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Ocean Science An interactive open-access journal of the European Geosciences Union
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Volume 10, issue 3 | Copyright
Ocean Sci., 10, 485-500, 2014
https://doi.org/10.5194/os-10-485-2014
© Author(s) 2014. This work is distributed under
the Creative Commons Attribution 3.0 License.

Research article 19 Jun 2014

Research article | 19 Jun 2014

The land-ice contribution to 21st-century dynamic sea level rise

T. Howard1, J. Ridley1, A. K. Pardaens1, R. T. W. L. Hurkmans2, A. J. Payne2, R. H. Giesen3, J. A. Lowe1, J. L. Bamber2, T. L. Edwards2, and J. Oerlemans3 T. Howard et al.
  • 1Met Office Hadley Centre, FitzRoy Road, Exeter, EX1 3PB, UK
  • 2Bristol Glaciology Centre, School of Geographical Sciences, University of Bristol, University Road, Bristol, BS8 1SS, UK
  • 3Institute for Marine and Atmospheric Research Utrecht, Utrecht University, P.O. Box 80005, 3508 TA Utrecht, the Netherlands

Abstract. Climate change has the potential to influence global mean sea level through a number of processes including (but not limited to) thermal expansion of the oceans and enhanced land ice melt. In addition to their contribution to global mean sea level change, these two processes (among others) lead to local departures from the global mean sea level change, through a number of mechanisms including the effect on spatial variations in the change of water density and transport, usually termed dynamic sea level changes.

In this study, we focus on the component of dynamic sea level change that might be given by additional freshwater inflow to the ocean under scenarios of 21st-century land-based ice melt. We present regional patterns of dynamic sea level change given by a global-coupled atmosphere–ocean climate model forced by spatially and temporally varying projected ice-melt fluxes from three sources: the Antarctic ice sheet, the Greenland Ice Sheet and small glaciers and ice caps. The largest ice melt flux we consider is equivalent to almost 0.7 m of global mean sea level rise over the 21st century. The temporal evolution of the dynamic sea level changes, in the presence of considerable variations in the ice melt flux, is also analysed.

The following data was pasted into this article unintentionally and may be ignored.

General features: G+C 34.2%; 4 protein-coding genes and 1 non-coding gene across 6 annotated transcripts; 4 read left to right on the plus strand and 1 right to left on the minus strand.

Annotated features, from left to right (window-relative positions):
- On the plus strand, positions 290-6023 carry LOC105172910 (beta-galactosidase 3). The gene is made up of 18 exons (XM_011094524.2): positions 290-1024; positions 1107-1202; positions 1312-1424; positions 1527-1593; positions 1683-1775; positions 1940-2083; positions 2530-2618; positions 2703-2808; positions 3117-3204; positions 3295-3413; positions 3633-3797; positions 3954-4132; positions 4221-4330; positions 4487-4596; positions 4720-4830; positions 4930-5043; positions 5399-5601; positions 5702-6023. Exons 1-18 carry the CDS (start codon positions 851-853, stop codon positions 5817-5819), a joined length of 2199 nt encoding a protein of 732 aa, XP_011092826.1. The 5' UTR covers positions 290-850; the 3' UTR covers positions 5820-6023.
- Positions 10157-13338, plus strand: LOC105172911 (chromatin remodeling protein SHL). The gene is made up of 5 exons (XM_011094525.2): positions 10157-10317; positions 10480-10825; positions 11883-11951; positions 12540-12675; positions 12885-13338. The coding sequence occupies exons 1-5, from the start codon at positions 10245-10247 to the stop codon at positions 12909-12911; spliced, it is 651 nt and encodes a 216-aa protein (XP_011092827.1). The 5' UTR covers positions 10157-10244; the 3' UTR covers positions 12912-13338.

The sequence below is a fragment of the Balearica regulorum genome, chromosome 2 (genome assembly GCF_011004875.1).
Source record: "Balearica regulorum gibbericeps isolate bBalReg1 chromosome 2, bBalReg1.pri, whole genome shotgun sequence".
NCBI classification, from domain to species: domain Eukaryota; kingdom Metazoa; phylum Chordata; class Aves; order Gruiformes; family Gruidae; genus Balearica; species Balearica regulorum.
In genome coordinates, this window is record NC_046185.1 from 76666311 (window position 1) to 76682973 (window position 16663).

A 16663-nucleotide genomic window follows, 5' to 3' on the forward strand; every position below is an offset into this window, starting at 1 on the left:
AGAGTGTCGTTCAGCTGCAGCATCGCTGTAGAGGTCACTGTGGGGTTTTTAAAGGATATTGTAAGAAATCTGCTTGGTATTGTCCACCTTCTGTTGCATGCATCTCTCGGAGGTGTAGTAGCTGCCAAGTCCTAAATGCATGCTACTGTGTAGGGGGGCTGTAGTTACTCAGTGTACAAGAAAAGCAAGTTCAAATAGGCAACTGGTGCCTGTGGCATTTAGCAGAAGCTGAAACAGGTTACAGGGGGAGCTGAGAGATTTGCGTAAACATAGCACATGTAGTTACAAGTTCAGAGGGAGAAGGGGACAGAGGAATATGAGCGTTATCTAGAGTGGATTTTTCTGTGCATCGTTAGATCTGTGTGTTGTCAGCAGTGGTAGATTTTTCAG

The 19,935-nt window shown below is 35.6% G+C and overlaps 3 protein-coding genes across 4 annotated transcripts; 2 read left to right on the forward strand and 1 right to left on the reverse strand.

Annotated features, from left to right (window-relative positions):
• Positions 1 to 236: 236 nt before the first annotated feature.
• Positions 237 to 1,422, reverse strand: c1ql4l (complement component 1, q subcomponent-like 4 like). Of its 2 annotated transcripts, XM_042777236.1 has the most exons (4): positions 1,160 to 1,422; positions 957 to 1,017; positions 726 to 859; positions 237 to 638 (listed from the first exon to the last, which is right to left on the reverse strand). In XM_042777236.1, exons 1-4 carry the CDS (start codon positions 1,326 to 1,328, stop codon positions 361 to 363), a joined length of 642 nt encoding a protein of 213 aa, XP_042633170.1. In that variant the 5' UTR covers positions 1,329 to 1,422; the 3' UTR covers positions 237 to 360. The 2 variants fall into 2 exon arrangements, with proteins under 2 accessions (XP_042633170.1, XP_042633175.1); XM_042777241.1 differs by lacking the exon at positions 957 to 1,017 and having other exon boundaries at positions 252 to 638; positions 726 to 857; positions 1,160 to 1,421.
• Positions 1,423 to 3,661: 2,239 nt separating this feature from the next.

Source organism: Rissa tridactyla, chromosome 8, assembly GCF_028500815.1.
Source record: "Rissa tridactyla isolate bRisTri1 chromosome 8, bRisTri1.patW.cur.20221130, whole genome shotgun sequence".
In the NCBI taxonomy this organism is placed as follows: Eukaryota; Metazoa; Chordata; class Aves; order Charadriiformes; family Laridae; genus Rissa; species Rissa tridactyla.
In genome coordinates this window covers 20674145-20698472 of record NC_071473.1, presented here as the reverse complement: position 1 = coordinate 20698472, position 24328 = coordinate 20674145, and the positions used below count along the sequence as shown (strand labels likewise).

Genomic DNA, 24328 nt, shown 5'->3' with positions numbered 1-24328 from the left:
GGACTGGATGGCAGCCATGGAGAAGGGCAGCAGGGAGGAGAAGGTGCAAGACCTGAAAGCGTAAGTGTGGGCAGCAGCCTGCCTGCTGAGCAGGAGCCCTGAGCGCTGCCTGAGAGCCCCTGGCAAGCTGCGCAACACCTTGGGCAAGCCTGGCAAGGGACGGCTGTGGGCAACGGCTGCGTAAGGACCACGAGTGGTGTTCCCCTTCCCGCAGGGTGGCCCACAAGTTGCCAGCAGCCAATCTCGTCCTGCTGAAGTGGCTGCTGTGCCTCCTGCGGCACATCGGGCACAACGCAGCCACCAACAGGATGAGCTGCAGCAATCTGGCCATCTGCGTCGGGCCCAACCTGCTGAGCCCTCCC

We find that the dynamic sea level change associated with the ice melt is small, with the largest changes occurring in the North Atlantic amounting to 3 cm above the global mean rise. Furthermore, the dynamic sea level change associated with the ice melt is similar regardless of whether the simulated ice fluxes are applied to a simulation with fixed CO2 or under a business-as-usual greenhouse gas warming scenario of increasing CO2.

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